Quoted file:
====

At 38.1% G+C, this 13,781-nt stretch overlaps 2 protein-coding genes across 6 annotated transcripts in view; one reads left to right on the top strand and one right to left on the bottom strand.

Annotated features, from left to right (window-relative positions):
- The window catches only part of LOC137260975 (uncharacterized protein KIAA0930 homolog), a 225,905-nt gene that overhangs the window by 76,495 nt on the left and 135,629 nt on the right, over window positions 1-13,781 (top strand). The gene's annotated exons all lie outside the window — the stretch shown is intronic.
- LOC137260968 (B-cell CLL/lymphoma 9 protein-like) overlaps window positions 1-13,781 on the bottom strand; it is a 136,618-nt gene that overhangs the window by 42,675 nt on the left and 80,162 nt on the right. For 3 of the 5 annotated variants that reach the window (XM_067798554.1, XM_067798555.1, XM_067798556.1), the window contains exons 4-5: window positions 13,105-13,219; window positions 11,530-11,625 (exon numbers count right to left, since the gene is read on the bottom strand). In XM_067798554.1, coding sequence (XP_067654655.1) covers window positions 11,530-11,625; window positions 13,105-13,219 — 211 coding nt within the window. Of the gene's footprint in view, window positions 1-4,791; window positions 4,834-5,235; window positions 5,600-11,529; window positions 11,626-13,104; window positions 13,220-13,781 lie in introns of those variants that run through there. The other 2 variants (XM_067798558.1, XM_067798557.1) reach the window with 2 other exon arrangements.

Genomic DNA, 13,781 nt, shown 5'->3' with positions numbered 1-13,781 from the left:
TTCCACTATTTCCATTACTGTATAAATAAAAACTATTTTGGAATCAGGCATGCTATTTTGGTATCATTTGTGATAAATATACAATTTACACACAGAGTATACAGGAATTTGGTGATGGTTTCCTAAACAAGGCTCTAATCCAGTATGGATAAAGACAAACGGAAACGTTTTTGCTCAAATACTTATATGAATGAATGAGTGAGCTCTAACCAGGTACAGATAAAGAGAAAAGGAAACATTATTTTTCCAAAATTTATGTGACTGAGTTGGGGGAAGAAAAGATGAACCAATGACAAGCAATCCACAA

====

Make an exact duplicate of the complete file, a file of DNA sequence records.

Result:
At 38.1% G+C, this 13,781-nt stretch overlaps 2 protein-coding genes across 6 annotated transcripts in view; one reads left to right on the top strand and one right to left on the bottom strand.

Annotated features, from left to right (window-relative positions):
- The window catches only part of LOC137260975 (uncharacterized protein KIAA0930 homolog), a 225,905-nt gene that overhangs the window by 76,495 nt on the left and 135,629 nt on the right, over window positions 1-13,781 (top strand). The gene's annotated exons all lie outside the window — the stretch shown is intronic.
- LOC137260968 (B-cell CLL/lymphoma 9 protein-like) overlaps window positions 1-13,781 on the bottom strand; it is a 136,618-nt gene that overhangs the window by 42,675 nt on the left and 80,162 nt on the right. For 3 of the 5 annotated variants that reach the window (XM_067798554.1, XM_067798555.1, XM_067798556.1), the window contains exons 4-5: window positions 13,105-13,219; window positions 11,530-11,625 (exon numbers count right to left, since the gene is read on the bottom strand). In XM_067798554.1, coding sequence (XP_067654655.1) covers window positions 11,530-11,625; window positions 13,105-13,219 — 211 coding nt within the window. Of the gene's footprint in view, window positions 1-4,791; window positions 4,834-5,235; window positions 5,600-11,529; window positions 11,626-13,104; window positions 13,220-13,781 lie in introns of those variants that run through there. The other 2 variants (XM_067798558.1, XM_067798557.1) reach the window with 2 other exon arrangements.

Genomic DNA, 13,781 nt, shown 5'->3' with positions numbered 1-13,781 from the left:
TTCCACTATTTCCATTACTGTATAAATAAAAACTATTTTGGAATCAGGCATGCTATTTTGGTATCATTTGTGATAAATATACAATTTACACACAGAGTATACAGGAATTTGGTGATGGTTTCCTAAACAAGGCTCTAATCCAGTATGGATAAAGACAAACGGAAACGTTTTTGCTCAAATACTTATATGAATGAATGAGTGAGCTCTAACCAGGTACAGATAAAGAGAAAAGGAAACATTATTTTTCCAAAATTTATGTGACTGAGTTGGGGGAAGAAAAGATGAACCAATGACAAGCAATCCACAA